Axial pullout tests using fresh cadaveric thoracolumbar vertebral bodies.Objectives.
To evaluate the effect of a new injectable calcium phosphate cement on the axial pullout strength of both revised and augmented pedicle screws in comparison with polymethyl methacrylate and in terms of injection method.Summary of Background Data.
Failure of pedicle screws by loosening and back out remains a significant clinical problem and is of particular concern for patients with low bone quality. Polymethyl methacrylate was shown to significantly improve the screw pullout strength. However, polymethyl methacrylate is known to have a high polymerization temperature, which may damage surrounding tissues, and a short handling time, and it lacks long-term biocompatibility. Bone mineral cements such as calcium phosphate have a longer working time, very low thermal effect, and are biodegradable as well as having good mechanical strength. Recently, new calcium phosphate cement with improved infiltration properties for better injectability has been introduced, but its performance in augmenting the pedicle screw fixation has not been tested yet.Methods.
The bone mineral densities of 52 vertebral bodies (T11–L5) were measured using dual-energy x-ray absorptiometry. In each vertebral body, a 6.5-mm-diameter and 45 ± 5-mm-long pedicle screw was inserted into either the right or left pedicle, representing an initial intact implantation. These intact screws were pulled axially until failure at 10 mm/min. Following failure of the intact pedicle, 3.0 cc of cement was injected into the failed screw hole, representing a revision case, and the prepared screw hole in the contralateral intact pedicle representing an augmentation case. The cement was injected either to the distal tip of the screw hole (calcium phosphate-1 group, n = 19) or along the entire length of the screw hole (calcium phosphate-2 group, n = 20), and the screws were inserted. The cement was then allowed to cure for 24 hours at room temperature before both screws were pulled to failure. In 13 specimens, polymethyl methacrylate was injected along the entire length of the screw hole (polymethyl methacrylate group). Kruskal-Wallis and Mann-Whitney tests were used to compare the screw pullout strengths for study groups, whereas linear relationships between variables were assessed with scatter plots and Spearman correlation coefficients with a significance level of 0.05.Results.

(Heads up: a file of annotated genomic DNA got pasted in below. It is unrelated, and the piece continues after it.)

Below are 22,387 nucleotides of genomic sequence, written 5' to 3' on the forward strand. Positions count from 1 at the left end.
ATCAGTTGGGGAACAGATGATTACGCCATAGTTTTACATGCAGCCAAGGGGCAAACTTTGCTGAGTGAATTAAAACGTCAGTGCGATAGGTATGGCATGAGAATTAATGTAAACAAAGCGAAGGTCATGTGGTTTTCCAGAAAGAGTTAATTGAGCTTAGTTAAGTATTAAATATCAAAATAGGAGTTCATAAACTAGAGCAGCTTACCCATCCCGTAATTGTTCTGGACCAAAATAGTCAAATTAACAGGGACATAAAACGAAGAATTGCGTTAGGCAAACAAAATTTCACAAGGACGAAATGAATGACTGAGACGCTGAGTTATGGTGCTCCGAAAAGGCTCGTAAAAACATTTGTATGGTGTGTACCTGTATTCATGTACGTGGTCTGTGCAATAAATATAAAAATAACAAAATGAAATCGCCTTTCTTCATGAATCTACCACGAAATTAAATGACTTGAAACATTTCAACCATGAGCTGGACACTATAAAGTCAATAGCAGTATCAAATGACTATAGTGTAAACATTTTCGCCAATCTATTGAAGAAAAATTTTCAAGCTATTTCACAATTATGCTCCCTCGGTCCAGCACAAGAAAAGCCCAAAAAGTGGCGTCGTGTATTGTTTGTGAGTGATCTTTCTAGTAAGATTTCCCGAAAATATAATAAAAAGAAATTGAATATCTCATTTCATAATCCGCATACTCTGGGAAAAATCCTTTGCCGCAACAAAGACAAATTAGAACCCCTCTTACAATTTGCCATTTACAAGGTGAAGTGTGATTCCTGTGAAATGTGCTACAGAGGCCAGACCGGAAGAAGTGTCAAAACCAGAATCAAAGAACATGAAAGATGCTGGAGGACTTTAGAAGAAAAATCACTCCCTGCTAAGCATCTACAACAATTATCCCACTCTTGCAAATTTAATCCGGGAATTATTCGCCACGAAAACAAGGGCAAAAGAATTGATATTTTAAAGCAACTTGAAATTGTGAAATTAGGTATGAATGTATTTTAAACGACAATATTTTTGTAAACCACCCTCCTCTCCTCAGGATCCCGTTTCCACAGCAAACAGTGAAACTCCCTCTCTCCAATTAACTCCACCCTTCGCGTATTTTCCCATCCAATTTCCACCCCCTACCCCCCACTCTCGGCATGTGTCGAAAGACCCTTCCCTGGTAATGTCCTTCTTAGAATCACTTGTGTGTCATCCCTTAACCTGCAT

Mean bone mineral densities of all groups were similar. A significant positive correlation was seen between bone mineral density and intact pullout strength. In revision, the pullout strength of calcium phosphate-1 was similar to that of intact, whereas the pullout strength of calcium phosphate-2 and polymethyl methacrylate was significantly greater than that of intact. In augmentation, all 3 injection methods significantly improved the pullout strength over intact. Injection of the calcium phosphate cement along the entire screw length was found to produce significantly higher pullout strengths than injection only at the distal tip of the screw in revision case. Injection of polymethyl methacrylate produced significantly higher pullout strengths than the injection of calcium phosphate by either method in both revision and augmentation.Conclusion.
Results of this study demonstrate that the new calcium phosphate cement can improve the axial pullout strength of revised and augmented pedicle screws when injected along the entire length of the screw. This suggests that the injection method may be crucial for revision of failed pedicle screws. Considering inherent properties more favorable for in vivo application, such as nonexothermal polymerization and longer working time, and significant improvement in pullout strength, the new calcium phosphate cement may be a good alternative to polymethyl methacrylate for the augmentation of pedicle screw fixation.